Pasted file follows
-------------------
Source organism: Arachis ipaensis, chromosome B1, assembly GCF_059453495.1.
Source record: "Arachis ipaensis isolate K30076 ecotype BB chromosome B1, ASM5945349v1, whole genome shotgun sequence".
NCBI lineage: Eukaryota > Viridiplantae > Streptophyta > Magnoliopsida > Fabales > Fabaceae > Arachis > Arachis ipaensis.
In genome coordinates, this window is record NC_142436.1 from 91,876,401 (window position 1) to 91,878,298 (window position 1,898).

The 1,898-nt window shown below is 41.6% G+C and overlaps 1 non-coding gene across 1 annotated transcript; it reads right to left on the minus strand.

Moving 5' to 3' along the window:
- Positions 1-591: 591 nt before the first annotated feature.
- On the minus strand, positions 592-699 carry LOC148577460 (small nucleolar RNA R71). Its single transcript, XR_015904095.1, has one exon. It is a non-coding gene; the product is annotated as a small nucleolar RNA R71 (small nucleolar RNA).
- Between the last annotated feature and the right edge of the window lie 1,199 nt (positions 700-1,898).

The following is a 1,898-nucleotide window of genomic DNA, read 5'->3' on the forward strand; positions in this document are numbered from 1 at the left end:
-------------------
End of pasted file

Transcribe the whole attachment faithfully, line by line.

Source organism: Arachis ipaensis, chromosome B1, assembly GCF_059453495.1.
Source record: "Arachis ipaensis isolate K30076 ecotype BB chromosome B1, ASM5945349v1, whole genome shotgun sequence".
NCBI lineage: Eukaryota > Viridiplantae > Streptophyta > Magnoliopsida > Fabales > Fabaceae > Arachis > Arachis ipaensis.
In genome coordinates, this window is record NC_142436.1 from 91,876,401 (window position 1) to 91,878,298 (window position 1,898).

The 1,898-nt window shown below is 41.6% G+C and overlaps 1 non-coding gene across 1 annotated transcript; it reads right to left on the minus strand.

Moving 5' to 3' along the window:
- Positions 1-591: 591 nt before the first annotated feature.
- On the minus strand, positions 592-699 carry LOC148577460 (small nucleolar RNA R71). Its single transcript, XR_015904095.1, has one exon. It is a non-coding gene; the product is annotated as a small nucleolar RNA R71 (small nucleolar RNA).
- Between the last annotated feature and the right edge of the window lie 1,199 nt (positions 700-1,898).

The following is a 1,898-nucleotide window of genomic DNA, read 5'->3' on the forward strand; positions in this document are numbered from 1 at the left end: